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Posted 9 June 2011

 

Solar flare underlines need for internationally coordinated action on space weather hazards

  solar flare
  Image: NASA

Scientists are monitoring a solar flare which is expected to have a minor impact on the Earth’s magnetic field. Such flares are likely to become more frequent and more severe in the approach to the next peak in solar activity around 2013. WMO is stepping up international coordination on space weather hazards.

The sun unleashed a medium sized solar flare, a minor radiation storm and a spectacular coronal mass ejection from a sunspot 7 June, according to NASA, whose observatory missions captured images of a large cloud of particles which mushroomed up and fell back down, looking if it covered an area of almost half the solar surface.

The corona is the sun’s outer solar atmosphere, with strong magnetic fields. When these are closed (usually over sunspots), the confined solar atmosphere can suddenly violently release bubbles of gas and magnetic fields called coronal mass ejections.

The U.S. National Weather Service Space Weather Prediction Center said that the coronal mass ejection from the sun is expected to make a “glancing blow,” on the Earth’s magnetic system but the exact timing of the impact is uncertain. It said there may be minor (G1) level geomagnetic storm conditions 9 June through 10 June. “The possibility remains for heightened radiation storm levels with the passage of the coronal mass ejection shock, but only moderate (G2) level impacts are expected,” it said in a statement 8 June.

After a relatively quiet sun, solar activity is expected to peak around 2013 and this will have an impact on the environment between the sun and the earth. Solar minimum occurs in years when the number of sunspots is lowest; solar maximum occurs in the years when sunspots are most numerous, sometimes numbering several hundred on a given day. During solar maximum, activity on the Sun and the effects of space weather on the Earth are high.

The solar cycle typically lasts 11 years. But there is a much bigger exposure to space weather effects than in the past because of society’s heavy reliance on wireless communications technology and satellites.

As a result of mounting international concern about the potential risk of disruption to satellites, communication mechanisms, air travel and electric power supplies, the World Meteorological Organization at its May 16-June 3 Congress agreed to boost international coordination of space weather. WMO is working with the International Space Environment Service (ISES) and the International Civil Aviation Organization (ICAO) to bring greater international coordination to respond to requirements with standardized warnings and products.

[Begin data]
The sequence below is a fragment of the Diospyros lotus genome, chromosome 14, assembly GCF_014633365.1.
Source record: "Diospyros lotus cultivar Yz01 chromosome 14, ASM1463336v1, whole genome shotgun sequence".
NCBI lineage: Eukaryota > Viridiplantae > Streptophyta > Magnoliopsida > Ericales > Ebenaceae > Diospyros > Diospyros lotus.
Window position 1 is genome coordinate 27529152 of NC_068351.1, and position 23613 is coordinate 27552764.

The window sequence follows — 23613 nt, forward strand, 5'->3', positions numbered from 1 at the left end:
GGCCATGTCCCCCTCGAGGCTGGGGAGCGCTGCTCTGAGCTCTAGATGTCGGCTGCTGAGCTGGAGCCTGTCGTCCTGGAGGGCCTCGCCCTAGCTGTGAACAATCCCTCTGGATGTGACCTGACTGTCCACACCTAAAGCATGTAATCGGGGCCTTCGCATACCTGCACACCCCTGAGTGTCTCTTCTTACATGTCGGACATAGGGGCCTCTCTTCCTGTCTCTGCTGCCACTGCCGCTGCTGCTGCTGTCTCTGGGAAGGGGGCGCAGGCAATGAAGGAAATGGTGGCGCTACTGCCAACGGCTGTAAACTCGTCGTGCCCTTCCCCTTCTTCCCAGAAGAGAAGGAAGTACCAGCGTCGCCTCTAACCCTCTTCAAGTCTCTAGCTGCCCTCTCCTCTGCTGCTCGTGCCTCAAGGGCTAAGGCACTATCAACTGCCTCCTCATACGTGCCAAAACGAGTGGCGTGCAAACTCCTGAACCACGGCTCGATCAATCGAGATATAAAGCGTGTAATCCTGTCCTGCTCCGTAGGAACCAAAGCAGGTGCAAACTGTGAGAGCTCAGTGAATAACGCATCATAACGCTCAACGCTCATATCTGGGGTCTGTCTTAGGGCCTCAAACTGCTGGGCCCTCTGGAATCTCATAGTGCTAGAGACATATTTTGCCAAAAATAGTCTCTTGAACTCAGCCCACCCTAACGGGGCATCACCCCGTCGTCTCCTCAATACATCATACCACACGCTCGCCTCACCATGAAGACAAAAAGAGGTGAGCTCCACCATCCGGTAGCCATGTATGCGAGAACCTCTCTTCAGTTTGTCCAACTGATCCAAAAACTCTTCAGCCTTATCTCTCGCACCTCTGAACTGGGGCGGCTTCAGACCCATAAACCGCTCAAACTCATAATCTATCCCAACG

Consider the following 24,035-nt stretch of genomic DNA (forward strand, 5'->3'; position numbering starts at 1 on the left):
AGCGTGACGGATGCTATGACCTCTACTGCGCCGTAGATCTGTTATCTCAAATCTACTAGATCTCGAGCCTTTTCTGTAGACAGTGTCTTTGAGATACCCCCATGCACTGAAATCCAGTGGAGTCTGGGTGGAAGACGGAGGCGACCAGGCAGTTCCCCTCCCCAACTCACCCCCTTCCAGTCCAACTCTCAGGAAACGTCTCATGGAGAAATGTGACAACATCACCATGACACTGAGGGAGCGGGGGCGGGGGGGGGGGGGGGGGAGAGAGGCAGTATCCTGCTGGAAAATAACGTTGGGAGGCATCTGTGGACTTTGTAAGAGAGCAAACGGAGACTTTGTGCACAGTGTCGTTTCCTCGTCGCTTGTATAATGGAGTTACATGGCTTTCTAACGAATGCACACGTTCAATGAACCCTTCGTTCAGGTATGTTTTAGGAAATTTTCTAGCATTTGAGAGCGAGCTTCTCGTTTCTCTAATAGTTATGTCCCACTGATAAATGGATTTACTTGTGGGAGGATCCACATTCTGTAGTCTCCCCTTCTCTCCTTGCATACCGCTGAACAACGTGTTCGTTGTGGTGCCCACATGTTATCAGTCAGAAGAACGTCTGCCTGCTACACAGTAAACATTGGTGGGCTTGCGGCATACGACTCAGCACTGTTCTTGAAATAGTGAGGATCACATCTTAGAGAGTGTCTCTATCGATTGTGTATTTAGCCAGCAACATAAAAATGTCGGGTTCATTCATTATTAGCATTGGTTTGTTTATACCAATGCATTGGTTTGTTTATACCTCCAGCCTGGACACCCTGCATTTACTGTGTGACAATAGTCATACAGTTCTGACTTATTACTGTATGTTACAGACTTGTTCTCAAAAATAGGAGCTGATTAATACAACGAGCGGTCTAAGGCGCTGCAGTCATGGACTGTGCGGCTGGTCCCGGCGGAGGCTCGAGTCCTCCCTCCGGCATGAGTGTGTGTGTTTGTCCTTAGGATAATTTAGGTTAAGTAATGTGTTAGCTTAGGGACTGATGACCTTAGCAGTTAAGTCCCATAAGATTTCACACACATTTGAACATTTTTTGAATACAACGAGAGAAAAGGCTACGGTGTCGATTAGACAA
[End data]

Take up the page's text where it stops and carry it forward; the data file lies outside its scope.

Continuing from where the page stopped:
“We are increasingly impacted by space weather. International coordination allows information to be shared more widely, thereby leveraging national investments,” said Barbara Ryan, Director of WMO’s Satellite Division.

Addressing WMO’s Congress 17 June, Kathryn Sullivan, US Assistant Secretary for Environmental Observation and Prediction and Deputy Administrator of the National Oceanic and Atmospheric Administration, said that solar storms were classed as major challenges, along with tsunamis and climate change. “Severe space weather events are an emerging concern, due to their potential to affect the world’s technology-based infrastructure, which we’ve all become more dependent upon,” she said. “Without a coordinated international plan of action, the next extreme solar storm could well be a global disaster in its economic and social impacts," she said.

Several National and Meteorological Hydrological Services around the world have research, observations and reports that are being used by the public and private sector. Jack Hayes, Director of the U.S. National Weather Service told the side event at Congress that in the USA, 13 000 subscribers, including airlines, are already using such information. "There is a growing international threat. All countries could feel the impact, and all can benefit from coordination of information about space weather hazards."

In the United Kingdom, information is available on a 24/7 basis as part of a multi-hazard centre. "Space weather risks are now listed on the UK National Risk Register,” John Hirst, Chief Executive Officer of the UK Met Office, told the side event. “Some people consider this a distant threat. But if communications are disrupted, basic services are disrupted. This will affect all of us.” He added: “In the UK, the forthcoming Olympics gives us a way to talk about this issue in a way we would not do otherwise."

China, too, has an extensive observation network and is a strong information provider. Xianong Sheng, Deputy Administrator of the Chinese Meteorological Agency said, “We have a strong programme. But the nature of the threat is global, so international cooperation is a must. We support WMO space weather activities and wish to share our experiences."

 
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